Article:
A flexible service office (FSO) is one that is fully operational and suitable for immediate occupation. It provides business space on a flexible, short- to medium-term basis to occupiers, especially larger corporations and companies that want to test a new market/location, small and medium enterprises, and startups. The key reason for taking FSO space is either to reduce fixed costs or to meet the needs of project-based work. Its use for overflow space and to provide flexibility is also important; less of a factor is use for startups.

FSO products and services include serviced offices, virtual offices, single-day-stay offices, meeting rooms, and videoconferencing. Among the motivations for individual tenants and companies to take FSOs are the following:

  • instantaneous availability;
  • short-term agreements;
  • lack of complicated leases;
  • flexibility to grow and contract;
  • outsourcing to allow a focus on core business;
  • greater affordability;
  • a pay-as-you-use system; and
  • convenient and high-profile locations.

London is an example of an evolved FSO market where both supply of and demand for FSO space grew at a significant pace, along with that for the traditional office markets.

Between January 2000 and June 2005, the total number of FSO workstations in London nearly doubled, from around 26,000 to 51,000, while the number of occupied FSO workstations increased from 25,000 to 42,800, an increase of about 70 percent.

A conservative estimate suggests that FSO space represents about 0.8 percent of the total traditional office supply in London. The U.K. FSO sector maintained decent occupancy rates despite the economic slow–down of 2001 to 2003. In contrast, the traditional office market saw a significant decline in leasing during the slowdown, followed by a gradual upturn that correlated with the improving economic outlook.

This decline in demand for traditional offices in London occurred for the following reasons:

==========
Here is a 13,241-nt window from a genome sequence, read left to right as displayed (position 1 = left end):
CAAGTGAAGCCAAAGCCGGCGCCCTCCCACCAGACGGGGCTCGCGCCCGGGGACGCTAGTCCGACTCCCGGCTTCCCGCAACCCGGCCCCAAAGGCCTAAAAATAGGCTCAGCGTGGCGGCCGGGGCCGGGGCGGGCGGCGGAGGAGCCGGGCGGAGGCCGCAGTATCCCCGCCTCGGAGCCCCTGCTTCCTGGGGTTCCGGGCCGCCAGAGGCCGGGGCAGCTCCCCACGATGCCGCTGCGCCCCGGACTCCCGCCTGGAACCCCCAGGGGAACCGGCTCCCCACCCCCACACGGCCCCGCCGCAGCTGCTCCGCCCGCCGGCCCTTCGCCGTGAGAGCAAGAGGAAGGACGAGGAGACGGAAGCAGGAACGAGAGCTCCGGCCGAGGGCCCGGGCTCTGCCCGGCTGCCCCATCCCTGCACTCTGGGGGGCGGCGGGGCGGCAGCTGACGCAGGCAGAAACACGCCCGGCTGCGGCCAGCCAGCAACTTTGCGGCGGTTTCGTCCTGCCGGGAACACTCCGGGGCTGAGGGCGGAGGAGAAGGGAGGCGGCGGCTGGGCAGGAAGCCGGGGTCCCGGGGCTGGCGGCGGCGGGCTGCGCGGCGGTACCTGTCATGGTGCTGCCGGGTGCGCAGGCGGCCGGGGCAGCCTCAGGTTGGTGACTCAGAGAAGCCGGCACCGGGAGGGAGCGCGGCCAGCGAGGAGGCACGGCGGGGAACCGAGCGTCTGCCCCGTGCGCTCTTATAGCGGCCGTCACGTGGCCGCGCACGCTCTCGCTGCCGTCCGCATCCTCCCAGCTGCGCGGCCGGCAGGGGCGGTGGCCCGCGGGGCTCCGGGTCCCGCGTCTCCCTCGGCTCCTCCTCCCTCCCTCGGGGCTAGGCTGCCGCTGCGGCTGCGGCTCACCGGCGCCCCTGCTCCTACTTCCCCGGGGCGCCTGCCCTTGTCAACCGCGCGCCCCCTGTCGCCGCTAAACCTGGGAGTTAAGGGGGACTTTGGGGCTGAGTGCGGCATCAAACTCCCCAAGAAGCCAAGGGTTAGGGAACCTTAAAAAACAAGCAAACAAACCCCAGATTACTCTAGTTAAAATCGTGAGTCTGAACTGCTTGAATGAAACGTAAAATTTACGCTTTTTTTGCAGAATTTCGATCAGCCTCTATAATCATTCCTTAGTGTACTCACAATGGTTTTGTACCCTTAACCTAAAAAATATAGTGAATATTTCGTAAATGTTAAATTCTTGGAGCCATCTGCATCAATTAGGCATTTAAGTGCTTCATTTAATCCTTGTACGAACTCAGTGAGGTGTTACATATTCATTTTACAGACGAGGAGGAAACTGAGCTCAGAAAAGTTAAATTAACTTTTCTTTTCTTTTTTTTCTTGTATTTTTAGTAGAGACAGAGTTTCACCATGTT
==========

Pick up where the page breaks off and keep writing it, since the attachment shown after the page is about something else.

• Overcapacity. The economic downturn led to overcapacity among major corporations. This led to a lag between improved confidence and ensuing increased investment and the return of office demand.
  • Availability. The U.K., including London, was characterized by large amounts of available space, a significant portion of which was placed on the market by occupiers as sublets—also contributing to the lag between economic recovery and the need for additional space by major occupiers.
  • Costs. High availability of traditional office space led to a decline in office rents across all major U.K. markets; in the City of London and the West End, rents fell by 30 to 50 percent from the peak of the rental cycle in 2001. The decline in rents and rise in availability may have eroded some of the distinct cost advantages offered by the FSO sector.
  • Lease reforms. The drive for flexible accommodation and high levels of available space have placed considerable pressure on landlords to provide shorter leases in the traditional office market, with average lease terms declining from 14 years in 1993 to nine years in 2003. This may drive a long-term trend toward shorter leases and may erode the distinct lease length advantage offered by the FSO sector.

As the pendulum in the traditional office market moved progressively toward the tenant, the overall attractiveness of the London FSO sector involved not just flexibility and lower cost, but, more important, service delivery.

Is there a theoretical link between FSOs and traditional offices? Academics suggest that FSO space has evolved out of traditional offices. An oversupply of traditional office space leads to a decline in rents and occupancies, and thus has the ability to erode the cost advantage offered by the FSO sector. Similarly, an oversupply of FSO space results in a marginal decline in workstation pricing structures and lower occupancies. This sometimes results in conversion of some FSO space back to traditional office space.

Thus, the FSO sector is clearly a demand-led product with a high degree of flexibility.